Purchase Solution

Literature: A Reflection of Life

Not what you're looking for?

Ask Custom Question

The class is LITR201-1303A-01: Literature: A Reflection of Life. I need help in understanding how to go about the following:

1. Short Stories: Analyze the elements of fiction, including setting, characters, point of view, plot, symbolism, themes, tone and irony. Cite specific examples from the assigned stories for each element. Which of the short stories we read was your favorite, and why? Give several reasons.

2. Poetry: Break down the elements of poetry, including imagery, figurative language, symbolism, word choice, themes, tone and sound. Cite specific examples from the assigned poems for each element. Which of the poems we read was your favorite, and why? Share several reasons.

3. Drama: Review the elements of drama, including setting, characters, plot, stage directions, symbolism, themes and dialogue. Cite specific examples from Trifles for each element. How has reading the play deepened your understanding of live performances, television dramas and movies?

4. Values and Morals: Values and morality have been recurring considerations in many of our assigned works. Talk about personal values and moral codes as they are conveyed in each of the following: one short story (chosen from the Phase 1 or Phase 2 reading lists), one poem (chosen from the Phase 3 reading list), and the play, Trifles.

5. Which of all the works we've read is your favorite and why? In what ways do you think it will make a lasting impact on you personally and professionally?

6. Final Considerations: Discuss how literature can provide "a reflection of life" which can help us understand our own struggles, triumphs, values and moral codes and increase our empathy for others. What is one thing you learned about yourself this term as a result of gazing into literature's "mirror?"

Purchase this Solution

Solution Summary

The solution discusses a reflection of life in the given literature.

Solution Preview

Setting: When reading a story, look at how the setting is described. How does the setting reveal what the story is about? You must take note of the details. Do the details mirror what a character thinks or feels? Setting almost always has something to do with THEME. Which is what the story is about? If you have a dark setting, why. Does the setting include details that SHOW a character's dark thoughts? Or happy thoughts? Or frustration? Think about Edgar Allen Poe, for example. Why does he use a raven instead of a crow? Which choice has the best dramatic effect?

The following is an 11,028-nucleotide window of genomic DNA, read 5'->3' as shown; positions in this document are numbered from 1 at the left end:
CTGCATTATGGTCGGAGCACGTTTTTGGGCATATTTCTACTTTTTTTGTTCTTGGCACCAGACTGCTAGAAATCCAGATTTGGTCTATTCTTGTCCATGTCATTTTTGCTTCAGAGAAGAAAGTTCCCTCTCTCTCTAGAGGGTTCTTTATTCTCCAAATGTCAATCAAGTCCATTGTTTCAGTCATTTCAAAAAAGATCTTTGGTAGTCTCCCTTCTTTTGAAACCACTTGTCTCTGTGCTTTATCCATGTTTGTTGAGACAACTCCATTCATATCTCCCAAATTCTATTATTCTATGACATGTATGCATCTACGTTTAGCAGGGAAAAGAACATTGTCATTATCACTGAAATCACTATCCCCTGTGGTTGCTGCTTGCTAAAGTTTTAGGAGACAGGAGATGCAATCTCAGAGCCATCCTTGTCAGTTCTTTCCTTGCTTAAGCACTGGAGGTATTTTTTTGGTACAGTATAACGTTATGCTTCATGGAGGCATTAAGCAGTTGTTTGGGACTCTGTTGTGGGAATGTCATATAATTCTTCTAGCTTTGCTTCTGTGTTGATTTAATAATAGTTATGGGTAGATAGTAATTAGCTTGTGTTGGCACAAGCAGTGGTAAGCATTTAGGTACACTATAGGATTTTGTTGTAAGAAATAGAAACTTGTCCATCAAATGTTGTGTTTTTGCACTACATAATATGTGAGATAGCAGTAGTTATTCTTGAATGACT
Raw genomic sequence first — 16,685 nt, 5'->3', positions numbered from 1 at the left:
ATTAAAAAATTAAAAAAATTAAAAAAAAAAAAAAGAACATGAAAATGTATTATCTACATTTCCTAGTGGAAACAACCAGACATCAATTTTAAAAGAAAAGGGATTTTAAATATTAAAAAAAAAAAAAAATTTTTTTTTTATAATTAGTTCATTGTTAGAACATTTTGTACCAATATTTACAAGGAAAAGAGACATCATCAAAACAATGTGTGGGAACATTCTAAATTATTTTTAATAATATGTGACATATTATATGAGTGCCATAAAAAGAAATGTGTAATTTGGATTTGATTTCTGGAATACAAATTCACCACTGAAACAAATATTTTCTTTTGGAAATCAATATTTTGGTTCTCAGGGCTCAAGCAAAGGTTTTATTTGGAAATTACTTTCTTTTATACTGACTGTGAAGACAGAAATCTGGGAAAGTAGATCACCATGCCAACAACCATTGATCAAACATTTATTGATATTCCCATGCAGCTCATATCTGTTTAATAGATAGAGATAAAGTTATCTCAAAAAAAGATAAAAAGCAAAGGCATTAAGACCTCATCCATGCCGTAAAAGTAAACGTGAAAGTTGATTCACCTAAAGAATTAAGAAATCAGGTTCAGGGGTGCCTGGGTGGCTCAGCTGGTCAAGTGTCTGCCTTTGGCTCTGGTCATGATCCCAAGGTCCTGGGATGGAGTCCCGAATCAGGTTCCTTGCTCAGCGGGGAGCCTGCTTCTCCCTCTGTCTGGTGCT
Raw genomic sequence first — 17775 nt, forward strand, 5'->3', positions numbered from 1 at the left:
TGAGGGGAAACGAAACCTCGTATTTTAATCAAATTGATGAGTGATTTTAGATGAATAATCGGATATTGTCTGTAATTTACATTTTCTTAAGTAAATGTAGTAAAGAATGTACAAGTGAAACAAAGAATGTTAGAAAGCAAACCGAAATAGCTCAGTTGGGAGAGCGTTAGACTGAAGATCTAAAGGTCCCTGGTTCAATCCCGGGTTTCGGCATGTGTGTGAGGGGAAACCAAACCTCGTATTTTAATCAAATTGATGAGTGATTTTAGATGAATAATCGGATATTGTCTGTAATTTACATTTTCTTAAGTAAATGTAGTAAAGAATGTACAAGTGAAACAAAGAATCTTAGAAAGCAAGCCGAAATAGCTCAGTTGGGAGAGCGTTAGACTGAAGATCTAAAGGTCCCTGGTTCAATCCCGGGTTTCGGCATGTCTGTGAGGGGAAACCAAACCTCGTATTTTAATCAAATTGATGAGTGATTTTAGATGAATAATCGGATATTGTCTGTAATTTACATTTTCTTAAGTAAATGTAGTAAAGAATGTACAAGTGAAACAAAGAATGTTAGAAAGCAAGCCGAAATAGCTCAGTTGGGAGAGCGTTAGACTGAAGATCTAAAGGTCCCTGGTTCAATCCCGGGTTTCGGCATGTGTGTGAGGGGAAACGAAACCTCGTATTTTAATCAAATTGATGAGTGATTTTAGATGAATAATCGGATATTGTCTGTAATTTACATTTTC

Characters: Listen to what they say and HOW they say it. This is dialogue, which can reveal THEME and PLOT. How do the characters speak? Examine the characters wants and desires. A story cannot work without a character that changes--this is CONFLICT. Conflict creates DRAMA and drama reveals TENSION. A story that lacks these qualities isn't very captivating. Sometimes character description is important, but you will notice in contemporary fiction that many characters are NOT described. If that is the case, then how do ...

Purchase this Solution

Free BrainMass Quizzes
Who vs. Whom

Students will review the grammatical concept of using "who" versus "whom."


This quiz may help you realize some common rules that are misused in sentence punctuation.

MLA Quiz

Students will practice the mechanics of MLA citations.

Macbeth Comprehension Act One

Test how well you understand the basic plot of Macbeth as well as the deeper themes, symbols, and character analysis.

Wuthering Heights

This quiz will review some of the salient aspects of the novel's plot, setting, characters, and theme. It will constitute a brief check of factual information, with an occasional interpretive element. For those students reading Wuthering Heights for the first time, or for those readers returning to the book, the quiz will serve to reinforce understanding and to enable recall of the first few chapters and basic outline of the novel.